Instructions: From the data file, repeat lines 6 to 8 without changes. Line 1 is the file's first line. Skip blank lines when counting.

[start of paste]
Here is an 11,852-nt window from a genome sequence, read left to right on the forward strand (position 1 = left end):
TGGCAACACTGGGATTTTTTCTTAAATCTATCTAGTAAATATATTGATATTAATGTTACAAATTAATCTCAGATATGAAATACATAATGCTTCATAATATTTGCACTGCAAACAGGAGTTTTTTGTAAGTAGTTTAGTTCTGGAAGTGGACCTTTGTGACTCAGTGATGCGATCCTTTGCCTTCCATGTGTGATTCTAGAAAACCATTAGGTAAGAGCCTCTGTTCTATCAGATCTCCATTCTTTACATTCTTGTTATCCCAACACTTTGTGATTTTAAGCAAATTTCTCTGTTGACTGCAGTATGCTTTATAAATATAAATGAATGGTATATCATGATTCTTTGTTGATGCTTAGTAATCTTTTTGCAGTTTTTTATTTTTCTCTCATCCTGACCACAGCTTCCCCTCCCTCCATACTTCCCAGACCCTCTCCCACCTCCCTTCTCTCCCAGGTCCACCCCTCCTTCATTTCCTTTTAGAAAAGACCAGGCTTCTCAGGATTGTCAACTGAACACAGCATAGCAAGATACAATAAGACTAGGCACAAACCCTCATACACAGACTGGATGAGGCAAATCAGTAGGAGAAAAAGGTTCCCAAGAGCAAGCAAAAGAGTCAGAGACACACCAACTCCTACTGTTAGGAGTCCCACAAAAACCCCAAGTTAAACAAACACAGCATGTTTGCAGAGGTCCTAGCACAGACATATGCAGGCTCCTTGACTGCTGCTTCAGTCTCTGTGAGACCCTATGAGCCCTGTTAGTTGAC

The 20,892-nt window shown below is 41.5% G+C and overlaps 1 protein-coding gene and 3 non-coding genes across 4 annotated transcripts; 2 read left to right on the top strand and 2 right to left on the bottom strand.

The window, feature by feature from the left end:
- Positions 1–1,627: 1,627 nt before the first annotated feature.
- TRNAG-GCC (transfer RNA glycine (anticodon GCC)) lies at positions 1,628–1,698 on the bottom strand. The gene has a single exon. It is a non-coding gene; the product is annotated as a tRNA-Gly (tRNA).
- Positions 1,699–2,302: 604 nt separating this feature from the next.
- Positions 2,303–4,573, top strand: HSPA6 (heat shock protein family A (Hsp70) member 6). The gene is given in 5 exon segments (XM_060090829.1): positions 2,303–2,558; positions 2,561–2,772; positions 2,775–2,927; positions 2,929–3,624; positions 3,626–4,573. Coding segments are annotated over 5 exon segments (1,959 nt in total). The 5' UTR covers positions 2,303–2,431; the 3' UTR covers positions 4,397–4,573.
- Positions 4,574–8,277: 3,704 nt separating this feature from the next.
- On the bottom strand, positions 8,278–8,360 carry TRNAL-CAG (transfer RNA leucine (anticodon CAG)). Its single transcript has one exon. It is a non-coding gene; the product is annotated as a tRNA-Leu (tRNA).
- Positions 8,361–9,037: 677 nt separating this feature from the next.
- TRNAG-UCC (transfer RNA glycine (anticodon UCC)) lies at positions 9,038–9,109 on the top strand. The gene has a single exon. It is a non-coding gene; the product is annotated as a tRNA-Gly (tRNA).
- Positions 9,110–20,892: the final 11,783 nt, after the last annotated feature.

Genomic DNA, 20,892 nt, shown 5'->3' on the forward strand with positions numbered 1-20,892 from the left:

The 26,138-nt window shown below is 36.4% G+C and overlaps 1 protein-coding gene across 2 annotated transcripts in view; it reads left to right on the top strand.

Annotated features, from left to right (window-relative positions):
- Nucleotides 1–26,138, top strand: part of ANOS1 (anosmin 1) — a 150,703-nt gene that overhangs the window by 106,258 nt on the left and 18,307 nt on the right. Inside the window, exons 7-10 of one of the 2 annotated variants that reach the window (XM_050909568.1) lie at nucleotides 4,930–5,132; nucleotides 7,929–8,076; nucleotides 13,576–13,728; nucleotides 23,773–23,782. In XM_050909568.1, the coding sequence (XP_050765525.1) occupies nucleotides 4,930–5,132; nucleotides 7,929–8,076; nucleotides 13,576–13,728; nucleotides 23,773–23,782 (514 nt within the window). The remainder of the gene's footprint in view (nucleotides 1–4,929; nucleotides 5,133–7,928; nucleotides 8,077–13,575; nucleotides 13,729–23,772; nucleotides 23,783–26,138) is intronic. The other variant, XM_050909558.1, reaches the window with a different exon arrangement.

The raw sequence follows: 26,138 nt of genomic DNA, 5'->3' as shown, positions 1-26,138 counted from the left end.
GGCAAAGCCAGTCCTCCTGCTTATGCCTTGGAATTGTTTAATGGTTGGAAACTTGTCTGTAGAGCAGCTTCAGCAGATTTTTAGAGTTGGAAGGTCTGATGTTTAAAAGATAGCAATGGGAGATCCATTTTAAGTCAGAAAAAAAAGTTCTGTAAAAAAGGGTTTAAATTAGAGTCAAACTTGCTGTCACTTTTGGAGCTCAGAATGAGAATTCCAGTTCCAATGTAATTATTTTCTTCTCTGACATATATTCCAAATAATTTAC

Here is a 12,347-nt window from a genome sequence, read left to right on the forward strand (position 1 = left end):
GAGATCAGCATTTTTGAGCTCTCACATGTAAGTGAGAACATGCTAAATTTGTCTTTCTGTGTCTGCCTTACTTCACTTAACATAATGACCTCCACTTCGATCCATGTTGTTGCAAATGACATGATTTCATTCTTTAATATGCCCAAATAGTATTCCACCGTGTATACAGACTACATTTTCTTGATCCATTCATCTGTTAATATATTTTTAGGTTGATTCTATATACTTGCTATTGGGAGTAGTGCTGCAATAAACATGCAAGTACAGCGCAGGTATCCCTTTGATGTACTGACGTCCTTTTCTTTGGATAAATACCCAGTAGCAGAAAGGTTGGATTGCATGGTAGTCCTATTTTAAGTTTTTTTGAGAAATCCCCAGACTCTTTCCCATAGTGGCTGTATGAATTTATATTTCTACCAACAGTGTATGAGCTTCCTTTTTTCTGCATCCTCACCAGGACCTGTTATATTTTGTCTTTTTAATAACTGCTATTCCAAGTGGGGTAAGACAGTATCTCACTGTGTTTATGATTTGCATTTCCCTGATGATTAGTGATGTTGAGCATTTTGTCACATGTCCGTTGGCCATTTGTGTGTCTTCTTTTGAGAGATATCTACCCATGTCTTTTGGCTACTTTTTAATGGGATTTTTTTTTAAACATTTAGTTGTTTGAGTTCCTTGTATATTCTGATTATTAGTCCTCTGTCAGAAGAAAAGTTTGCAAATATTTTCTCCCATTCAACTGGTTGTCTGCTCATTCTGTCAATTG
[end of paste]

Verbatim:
- TRNAG-GCC (transfer RNA glycine (anticodon GCC)) lies at positions 1,628–1,698 on the bottom strand. The gene has a single exon. It is a non-coding gene; the product is annotated as a tRNA-Gly (tRNA).
- Positions 1,699–2,302: 604 nt separating this feature from the next.
- Positions 2,303–4,573, top strand: HSPA6 (heat shock protein family A (Hsp70) member 6). The gene is given in 5 exon segments (XM_060090829.1): positions 2,303–2,558; positions 2,561–2,772; positions 2,775–2,927; positions 2,929–3,624; positions 3,626–4,573. Coding segments are annotated over 5 exon segments (1,959 nt in total). The 5' UTR covers positions 2,303–2,431; the 3' UTR covers positions 4,397–4,573.